‘Seniors vs. Cellphones’ was submitted by former West Hartford resident Ann Marie (McEnany) Stenhouse, now a resident of Englewood, FL.
Submitted by Ann Marie Stenhouse
When did it all begin – Perhaps in the 30s, when telephone operators would sit on high stools in front of a switchboard with headphones glued to their heads, talking with folks all over the world.
This has evolved to a non-thinking mass of people who now have the most advanced technology to pretty much contact everyone including those on the moon.
People over the ill-fated age of 80 remember the days when it was a privilege to own a phone. The less privileged had to share that other service, in what was referred to as a “party line.”
As more geniuses came along, the mighty phone loss its weight and standard black color, to a lighter weight “princess” phone that fell off the table during many phone conversations. Soon after, the wall phone came along, thus letting folks talk hands-free by balancing the headset on their shoulders.
Speed dial – Oh boy! we no longer had to dial those l-o-n-g numbers. Programmed numbers were reduced to one or two digits that could whirl us to the person of choice in seconds.
The answering machine came on board quickly, and people left messages asking us to “Please call back when you get this message.”
The CELL PHONE WAS BORN. A new world was opened up. We now had the gift of being able to call for help in car accidents, dog bites, heart attacks, and any other type of emergency, thus giving us the comfort of knowing this piece of plastic would save us from doom.
What could go wrong you ask?
We now have headsets that squeal with such a pitch, that your ears don’t stop ringing for a half hour after you hang up. Our grown children call us while in a busy restaurant, or traffic snarls, food drive-through’s, baggage claim lines and anywhere that waiting gives them a quick thought to call Mom and Dad.
We have our grandchildren calling from baseball, football, and soccer games in direct contact with the ticket holders, turning us into ease droppers on the entire spectators joyously cheering for their favorite teams. These same dear children can also share with us their music at any decibel to penetrate our eardrums while we try to hear what is being said … if anything.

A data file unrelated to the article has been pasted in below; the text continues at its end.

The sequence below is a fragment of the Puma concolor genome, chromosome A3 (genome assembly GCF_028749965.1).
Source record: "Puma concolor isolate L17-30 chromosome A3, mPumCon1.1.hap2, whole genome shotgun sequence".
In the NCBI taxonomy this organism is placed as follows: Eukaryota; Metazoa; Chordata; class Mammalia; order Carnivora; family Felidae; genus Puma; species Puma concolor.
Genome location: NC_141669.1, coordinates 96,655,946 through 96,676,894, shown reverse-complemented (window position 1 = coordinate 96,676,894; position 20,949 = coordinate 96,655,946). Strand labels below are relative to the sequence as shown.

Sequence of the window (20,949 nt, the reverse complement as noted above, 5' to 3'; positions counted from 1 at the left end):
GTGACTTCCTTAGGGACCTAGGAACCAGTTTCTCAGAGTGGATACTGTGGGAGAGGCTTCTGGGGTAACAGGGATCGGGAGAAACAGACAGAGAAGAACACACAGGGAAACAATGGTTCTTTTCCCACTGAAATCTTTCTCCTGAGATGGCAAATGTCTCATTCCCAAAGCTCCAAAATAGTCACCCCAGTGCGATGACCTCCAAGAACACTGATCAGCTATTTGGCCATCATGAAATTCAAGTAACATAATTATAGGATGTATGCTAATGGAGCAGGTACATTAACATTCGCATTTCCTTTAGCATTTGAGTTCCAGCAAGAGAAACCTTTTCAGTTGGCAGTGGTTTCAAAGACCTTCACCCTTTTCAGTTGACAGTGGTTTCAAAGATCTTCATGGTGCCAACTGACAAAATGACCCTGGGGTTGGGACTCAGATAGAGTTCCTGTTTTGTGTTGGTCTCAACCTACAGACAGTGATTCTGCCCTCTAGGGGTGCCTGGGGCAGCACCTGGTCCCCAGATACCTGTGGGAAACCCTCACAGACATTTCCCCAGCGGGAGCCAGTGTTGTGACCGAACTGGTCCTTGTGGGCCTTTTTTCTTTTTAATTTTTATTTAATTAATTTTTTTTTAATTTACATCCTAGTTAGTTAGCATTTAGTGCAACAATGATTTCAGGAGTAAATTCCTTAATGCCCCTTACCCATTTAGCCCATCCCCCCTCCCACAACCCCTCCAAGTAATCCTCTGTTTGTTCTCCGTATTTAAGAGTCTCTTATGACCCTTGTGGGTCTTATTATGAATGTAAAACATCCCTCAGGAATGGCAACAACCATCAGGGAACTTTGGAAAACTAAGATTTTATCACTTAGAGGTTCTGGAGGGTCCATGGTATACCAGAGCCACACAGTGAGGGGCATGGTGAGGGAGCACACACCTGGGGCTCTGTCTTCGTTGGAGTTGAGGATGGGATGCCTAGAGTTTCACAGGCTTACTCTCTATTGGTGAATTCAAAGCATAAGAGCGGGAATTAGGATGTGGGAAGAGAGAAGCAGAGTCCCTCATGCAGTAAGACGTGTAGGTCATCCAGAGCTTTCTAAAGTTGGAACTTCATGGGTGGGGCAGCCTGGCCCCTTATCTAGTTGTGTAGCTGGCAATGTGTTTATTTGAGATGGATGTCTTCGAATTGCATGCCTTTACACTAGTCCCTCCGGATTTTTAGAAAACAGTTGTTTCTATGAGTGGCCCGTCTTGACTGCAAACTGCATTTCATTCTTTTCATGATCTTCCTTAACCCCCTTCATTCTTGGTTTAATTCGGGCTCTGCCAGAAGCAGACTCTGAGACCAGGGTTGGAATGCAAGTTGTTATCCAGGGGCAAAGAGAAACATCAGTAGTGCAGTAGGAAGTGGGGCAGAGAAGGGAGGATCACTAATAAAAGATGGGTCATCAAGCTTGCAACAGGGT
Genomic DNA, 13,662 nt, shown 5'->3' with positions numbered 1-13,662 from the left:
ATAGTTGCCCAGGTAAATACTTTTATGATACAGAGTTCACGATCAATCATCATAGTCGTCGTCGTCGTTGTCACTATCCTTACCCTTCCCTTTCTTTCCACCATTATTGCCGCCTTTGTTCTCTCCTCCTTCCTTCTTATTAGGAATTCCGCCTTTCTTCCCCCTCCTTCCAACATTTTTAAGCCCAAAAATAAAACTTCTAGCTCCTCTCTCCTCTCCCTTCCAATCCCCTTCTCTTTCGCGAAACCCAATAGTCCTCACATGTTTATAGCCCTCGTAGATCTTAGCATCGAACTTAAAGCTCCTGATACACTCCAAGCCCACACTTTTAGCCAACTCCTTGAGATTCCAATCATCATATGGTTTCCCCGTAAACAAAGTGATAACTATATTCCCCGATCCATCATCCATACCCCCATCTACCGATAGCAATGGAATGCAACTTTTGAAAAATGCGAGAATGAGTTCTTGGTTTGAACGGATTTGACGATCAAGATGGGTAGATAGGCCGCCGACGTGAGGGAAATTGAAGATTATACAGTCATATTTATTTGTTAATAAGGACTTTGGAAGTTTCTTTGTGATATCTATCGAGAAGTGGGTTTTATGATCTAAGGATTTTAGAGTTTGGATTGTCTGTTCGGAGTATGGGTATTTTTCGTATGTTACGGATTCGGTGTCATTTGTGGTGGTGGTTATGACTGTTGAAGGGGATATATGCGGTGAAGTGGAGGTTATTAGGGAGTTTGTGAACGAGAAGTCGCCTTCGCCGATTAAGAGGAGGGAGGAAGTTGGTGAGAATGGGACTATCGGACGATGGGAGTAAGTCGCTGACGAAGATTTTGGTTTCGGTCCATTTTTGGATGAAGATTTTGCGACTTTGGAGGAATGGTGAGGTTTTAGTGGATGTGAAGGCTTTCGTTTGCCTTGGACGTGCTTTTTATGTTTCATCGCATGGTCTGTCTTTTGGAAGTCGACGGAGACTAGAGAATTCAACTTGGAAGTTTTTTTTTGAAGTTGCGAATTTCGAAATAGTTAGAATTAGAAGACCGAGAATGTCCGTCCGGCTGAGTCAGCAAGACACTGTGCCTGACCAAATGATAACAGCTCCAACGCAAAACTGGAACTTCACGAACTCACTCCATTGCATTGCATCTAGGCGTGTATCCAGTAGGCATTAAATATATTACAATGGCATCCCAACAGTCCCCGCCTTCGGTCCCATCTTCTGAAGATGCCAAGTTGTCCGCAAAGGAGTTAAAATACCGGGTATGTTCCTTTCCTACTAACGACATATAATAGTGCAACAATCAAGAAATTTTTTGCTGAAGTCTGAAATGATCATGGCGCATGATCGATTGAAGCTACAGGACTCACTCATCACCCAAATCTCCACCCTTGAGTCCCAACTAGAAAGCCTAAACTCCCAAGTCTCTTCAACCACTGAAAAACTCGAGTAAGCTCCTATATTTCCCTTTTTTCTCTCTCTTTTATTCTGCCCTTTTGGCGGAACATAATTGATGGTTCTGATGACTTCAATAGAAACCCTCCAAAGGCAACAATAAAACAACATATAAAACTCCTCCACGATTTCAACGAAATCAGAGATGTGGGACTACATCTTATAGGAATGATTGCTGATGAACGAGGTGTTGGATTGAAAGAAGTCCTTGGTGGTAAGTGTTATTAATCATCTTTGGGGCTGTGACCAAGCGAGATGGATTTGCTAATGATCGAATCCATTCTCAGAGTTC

But why stop at just phone conversations. Let’s have games and applications that enable us to hot wire into our computers leading to the futuristic face-to-face communications once only dreamed about. If that’s not enough, we can take instant pictures to share with those interested in our daily lives (or not).
The phones have become attached to our bodies. Staying longer than a best friend, they come with us to grocery stores, churches, movies, hospital beds, and our bathrooms. Grandparents don’t stand a chance to have an uninterrupted conversation – a buzz signals “call waiting” or someone else wants to grab time away from us.
All we want is to have our loved ones give us a chance to hear about our day and we’ll listen to yours. Please go to an easy chair, close the door behind you, turn off the TV, and in the quiet of the room, share your hopes and dreams with ones who really care.
Ann Marie Stenhouse lived in West Harford for 60 years. She retired from CIGNA in 1998, and moved to the west coast of Florida.
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